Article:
Der von Kürenberg
Der von Kürenberg or Der Kürenberger (Kuerenberg, Kuerenberger, fl. mid-12th century) was a middle-ages poet, and one of the first named poets to write in the Middle High German language.
He was a nobleman, possibly from the area around the city of Linz. Some of the 14 stanzas that appear in Minnesangsfrühling group themselves into poems. His poems were most likely written before the concept of ideal courtly love was formulated. As their subject they have a more direct and less stylized relationship. Some are in dialogue form (Wechsel). The best known poem is the "falcon song". It is possible that both stanzas were spoken by a woman (it could also be argued that they were written by a woman). His poetry, as well as that of Dietmar von Eist (Aist), suggest that there may have existed a poetic form indigenous to the Upper Germany/Austria territory before the impact of the Provençal influence.
His poems contrast sharply with those of the later convention. So much so that some have been tempted to suggest that he disapproved of them. (But as Walsche says: This would be presuming too much). His poems are composed almost exclusively in an old Danubic form which is called the Nibelungenstrophe (the Germanic long-line). Most of his poems tell little stories. In one of the poems a woman stands and listens to the song of one knight among all the others. The knight sings "in Kürenberges wise". She states that "either he must leave the country, or she will enjoy his love." The poet's response is to call for his horse and armour and flee. This lady is unique in the poetry of the time in that she wishes to compel the knight's love and seeks to fulfill the promised eroticism of the knight's song. Strangely, one is left with the feeling that the knight was shocked to have been taken seriously. Der von Kürenberg paints bold images with few words and creates men and women who are bold and confident. The impression he leaves seems more true to what one might expect the men and women of a warrior-aristocracy to be like than that portrayed in the following generation's poetry.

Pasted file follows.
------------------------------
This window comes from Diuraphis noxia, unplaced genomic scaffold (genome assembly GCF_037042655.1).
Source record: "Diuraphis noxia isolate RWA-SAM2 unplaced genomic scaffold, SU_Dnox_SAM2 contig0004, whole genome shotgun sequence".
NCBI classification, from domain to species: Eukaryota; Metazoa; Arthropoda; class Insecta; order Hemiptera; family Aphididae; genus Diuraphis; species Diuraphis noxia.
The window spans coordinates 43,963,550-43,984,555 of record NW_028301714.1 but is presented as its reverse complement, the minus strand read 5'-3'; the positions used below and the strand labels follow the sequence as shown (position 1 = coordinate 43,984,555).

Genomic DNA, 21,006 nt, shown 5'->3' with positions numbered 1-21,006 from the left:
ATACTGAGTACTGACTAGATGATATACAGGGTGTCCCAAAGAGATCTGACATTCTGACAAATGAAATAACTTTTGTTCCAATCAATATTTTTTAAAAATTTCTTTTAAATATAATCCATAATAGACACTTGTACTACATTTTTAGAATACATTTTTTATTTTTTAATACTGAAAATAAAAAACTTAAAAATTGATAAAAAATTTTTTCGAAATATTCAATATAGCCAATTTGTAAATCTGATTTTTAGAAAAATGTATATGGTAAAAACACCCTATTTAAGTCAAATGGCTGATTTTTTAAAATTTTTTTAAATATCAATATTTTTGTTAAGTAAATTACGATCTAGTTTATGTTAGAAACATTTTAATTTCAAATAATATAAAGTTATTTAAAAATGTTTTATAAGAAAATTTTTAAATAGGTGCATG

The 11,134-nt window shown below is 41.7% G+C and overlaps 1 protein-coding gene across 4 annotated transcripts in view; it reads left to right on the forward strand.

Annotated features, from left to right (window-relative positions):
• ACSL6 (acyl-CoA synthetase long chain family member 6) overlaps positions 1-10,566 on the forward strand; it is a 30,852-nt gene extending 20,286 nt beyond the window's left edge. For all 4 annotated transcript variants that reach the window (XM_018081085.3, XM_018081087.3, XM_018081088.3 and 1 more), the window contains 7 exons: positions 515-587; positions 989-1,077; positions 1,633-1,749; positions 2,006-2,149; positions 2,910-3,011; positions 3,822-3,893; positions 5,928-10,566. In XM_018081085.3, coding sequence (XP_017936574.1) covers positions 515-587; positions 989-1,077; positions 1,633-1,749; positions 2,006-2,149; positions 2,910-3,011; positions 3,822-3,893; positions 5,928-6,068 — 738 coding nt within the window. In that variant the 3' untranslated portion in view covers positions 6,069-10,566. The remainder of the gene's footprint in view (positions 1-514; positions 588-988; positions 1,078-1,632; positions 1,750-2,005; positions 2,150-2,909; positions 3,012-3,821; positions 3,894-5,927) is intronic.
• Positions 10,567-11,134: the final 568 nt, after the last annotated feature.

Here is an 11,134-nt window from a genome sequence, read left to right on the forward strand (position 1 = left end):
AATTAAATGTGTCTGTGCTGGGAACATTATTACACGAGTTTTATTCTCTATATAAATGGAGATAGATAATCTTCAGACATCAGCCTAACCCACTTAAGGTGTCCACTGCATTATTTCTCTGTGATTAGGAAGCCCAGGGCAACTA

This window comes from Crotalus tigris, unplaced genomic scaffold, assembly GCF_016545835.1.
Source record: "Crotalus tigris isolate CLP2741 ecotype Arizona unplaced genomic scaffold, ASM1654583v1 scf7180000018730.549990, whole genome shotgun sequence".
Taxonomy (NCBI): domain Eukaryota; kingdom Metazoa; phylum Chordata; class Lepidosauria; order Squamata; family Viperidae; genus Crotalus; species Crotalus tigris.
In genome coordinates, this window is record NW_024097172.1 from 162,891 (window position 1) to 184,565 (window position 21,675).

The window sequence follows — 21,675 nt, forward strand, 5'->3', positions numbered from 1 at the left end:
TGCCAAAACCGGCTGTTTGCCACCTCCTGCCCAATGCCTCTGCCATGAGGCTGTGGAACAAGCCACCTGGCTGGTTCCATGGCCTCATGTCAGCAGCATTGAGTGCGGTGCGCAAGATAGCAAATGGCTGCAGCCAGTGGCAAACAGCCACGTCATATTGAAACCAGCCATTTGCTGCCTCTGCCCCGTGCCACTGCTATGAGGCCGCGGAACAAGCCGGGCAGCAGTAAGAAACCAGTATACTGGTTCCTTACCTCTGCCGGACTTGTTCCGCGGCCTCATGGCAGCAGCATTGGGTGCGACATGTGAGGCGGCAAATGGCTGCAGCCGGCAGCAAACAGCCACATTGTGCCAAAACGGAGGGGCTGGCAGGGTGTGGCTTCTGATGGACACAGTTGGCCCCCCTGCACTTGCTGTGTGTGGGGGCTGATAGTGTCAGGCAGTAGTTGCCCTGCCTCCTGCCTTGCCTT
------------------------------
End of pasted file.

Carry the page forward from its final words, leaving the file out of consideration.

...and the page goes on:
Like Ava, the first named female poet writing in German, der Kürenberger lived and worked in the area along the Danube river between Bavaria and Lower Austria. Conventionally he is associated with Linz. He was of knightly family and one of the early travelling singers (Minnesinger) common in this area.
His poems were written in Middle High German between 1150 and 1170. Fourteen or fifteen of his verses have been preserved in the Codex Manesse, some of which may belong together as poems; the Falcon Song ("Falkenlied") below is the best known. Sometimes he is cited as the author of the Nibelungenlied, on the basis of the similarity of verse form, although on grounds of chronology this is extremely unlikely.
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Ich zôch mir einen valken mêre danne ein jâr.
I brought up a falcon for more than a year.
- Weil, Bernd Weil, 1985. Das Falkenlied des Kürenbergers. Frankfurt am Main.